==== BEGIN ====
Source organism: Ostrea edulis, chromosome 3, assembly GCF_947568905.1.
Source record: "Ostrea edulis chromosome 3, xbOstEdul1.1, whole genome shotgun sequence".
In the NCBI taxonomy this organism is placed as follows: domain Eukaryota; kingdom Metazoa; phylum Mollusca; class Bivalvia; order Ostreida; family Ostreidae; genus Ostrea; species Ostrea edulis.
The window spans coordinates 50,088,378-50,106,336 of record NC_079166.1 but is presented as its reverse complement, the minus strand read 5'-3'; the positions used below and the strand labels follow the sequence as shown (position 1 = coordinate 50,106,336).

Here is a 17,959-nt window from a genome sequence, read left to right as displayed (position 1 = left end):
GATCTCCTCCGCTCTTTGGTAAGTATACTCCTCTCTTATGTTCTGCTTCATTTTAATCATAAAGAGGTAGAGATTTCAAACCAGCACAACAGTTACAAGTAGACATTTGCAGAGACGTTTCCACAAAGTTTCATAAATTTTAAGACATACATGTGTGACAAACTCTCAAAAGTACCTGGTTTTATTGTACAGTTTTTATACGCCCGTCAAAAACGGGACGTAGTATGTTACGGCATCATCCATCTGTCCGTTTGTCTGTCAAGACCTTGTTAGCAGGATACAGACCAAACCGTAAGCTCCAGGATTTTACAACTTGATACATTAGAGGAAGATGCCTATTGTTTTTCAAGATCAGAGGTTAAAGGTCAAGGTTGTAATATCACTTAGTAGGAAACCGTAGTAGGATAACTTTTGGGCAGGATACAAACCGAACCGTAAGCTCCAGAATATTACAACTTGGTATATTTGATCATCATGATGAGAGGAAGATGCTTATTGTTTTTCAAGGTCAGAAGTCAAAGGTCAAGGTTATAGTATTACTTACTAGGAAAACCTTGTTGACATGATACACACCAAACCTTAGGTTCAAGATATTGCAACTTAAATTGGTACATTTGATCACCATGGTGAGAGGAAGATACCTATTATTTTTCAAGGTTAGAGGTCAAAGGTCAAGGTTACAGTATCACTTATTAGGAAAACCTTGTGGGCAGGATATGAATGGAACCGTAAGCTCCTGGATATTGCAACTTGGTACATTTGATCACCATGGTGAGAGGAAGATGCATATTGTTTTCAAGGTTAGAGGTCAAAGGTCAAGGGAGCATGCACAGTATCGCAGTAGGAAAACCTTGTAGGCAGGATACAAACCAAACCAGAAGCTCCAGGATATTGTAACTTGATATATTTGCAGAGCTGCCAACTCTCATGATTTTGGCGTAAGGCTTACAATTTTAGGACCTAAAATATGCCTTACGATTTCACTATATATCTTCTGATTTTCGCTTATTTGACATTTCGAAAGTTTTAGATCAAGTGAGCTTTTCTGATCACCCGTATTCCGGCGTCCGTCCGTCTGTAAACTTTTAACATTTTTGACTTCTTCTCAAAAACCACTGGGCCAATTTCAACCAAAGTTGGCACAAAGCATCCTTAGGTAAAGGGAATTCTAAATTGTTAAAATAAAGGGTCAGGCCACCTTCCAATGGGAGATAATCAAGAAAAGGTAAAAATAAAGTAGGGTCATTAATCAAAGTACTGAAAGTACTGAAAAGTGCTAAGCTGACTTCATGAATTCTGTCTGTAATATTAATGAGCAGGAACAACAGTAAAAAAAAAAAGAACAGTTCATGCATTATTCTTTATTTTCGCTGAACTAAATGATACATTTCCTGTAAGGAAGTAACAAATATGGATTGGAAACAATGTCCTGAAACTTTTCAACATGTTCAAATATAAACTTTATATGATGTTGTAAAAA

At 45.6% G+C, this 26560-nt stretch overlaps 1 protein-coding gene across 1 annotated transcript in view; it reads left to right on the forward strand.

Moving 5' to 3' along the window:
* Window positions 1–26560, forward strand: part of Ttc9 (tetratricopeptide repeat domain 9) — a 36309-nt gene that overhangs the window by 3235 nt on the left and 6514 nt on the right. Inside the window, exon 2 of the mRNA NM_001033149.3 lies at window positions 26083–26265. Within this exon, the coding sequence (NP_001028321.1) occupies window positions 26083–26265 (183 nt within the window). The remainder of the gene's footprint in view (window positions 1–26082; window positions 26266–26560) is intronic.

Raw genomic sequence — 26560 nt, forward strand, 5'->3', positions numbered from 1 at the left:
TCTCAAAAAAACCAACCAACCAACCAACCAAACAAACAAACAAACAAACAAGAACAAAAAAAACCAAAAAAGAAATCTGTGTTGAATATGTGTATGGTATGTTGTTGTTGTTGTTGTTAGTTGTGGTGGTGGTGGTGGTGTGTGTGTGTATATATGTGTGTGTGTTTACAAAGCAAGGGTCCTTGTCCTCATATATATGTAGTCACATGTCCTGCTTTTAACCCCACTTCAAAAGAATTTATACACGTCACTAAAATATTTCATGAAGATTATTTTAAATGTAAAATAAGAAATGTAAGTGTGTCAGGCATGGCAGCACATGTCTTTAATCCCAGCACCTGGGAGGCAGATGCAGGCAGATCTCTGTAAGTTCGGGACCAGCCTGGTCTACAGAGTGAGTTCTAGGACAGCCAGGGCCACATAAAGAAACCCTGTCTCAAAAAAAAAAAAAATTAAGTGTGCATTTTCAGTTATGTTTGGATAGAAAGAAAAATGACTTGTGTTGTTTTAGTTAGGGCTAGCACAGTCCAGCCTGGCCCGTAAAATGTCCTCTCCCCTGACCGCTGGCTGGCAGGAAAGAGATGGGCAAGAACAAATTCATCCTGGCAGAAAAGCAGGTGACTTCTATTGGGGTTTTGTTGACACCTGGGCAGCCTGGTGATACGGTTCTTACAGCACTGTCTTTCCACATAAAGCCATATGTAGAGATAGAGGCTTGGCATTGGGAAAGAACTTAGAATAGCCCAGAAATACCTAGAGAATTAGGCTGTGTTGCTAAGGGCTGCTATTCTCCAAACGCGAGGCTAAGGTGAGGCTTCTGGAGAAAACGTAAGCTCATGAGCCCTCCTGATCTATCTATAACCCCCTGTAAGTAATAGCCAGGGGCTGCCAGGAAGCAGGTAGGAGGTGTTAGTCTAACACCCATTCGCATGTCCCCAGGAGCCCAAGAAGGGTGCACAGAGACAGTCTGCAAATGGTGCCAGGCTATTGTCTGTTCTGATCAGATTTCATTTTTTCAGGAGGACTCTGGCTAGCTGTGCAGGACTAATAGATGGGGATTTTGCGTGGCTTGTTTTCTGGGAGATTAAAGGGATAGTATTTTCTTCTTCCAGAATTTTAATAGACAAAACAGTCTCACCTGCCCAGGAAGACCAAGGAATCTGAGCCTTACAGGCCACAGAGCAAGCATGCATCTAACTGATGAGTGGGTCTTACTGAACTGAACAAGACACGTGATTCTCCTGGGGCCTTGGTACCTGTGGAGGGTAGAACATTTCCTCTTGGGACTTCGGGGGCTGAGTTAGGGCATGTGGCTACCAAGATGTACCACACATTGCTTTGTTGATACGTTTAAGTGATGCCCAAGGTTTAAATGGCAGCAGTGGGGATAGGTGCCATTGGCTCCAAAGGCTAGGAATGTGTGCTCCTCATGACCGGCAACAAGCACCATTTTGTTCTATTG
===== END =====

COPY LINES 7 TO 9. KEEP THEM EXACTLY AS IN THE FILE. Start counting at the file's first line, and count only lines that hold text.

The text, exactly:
At 45.6% G+C, this 26560-nt stretch overlaps 1 protein-coding gene across 1 annotated transcript in view; it reads left to right on the forward strand.

Moving 5' to 3' along the window:
* Window positions 1–26560, forward strand: part of Ttc9 (tetratricopeptide repeat domain 9) — a 36309-nt gene that overhangs the window by 3235 nt on the left and 6514 nt on the right. Inside the window, exon 2 of the mRNA NM_001033149.3 lies at window positions 26083–26265. Within this exon, the coding sequence (NP_001028321.1) occupies window positions 26083–26265 (183 nt within the window). The remainder of the gene's footprint in view (window positions 1–26082; window positions 26266–26560) is intronic.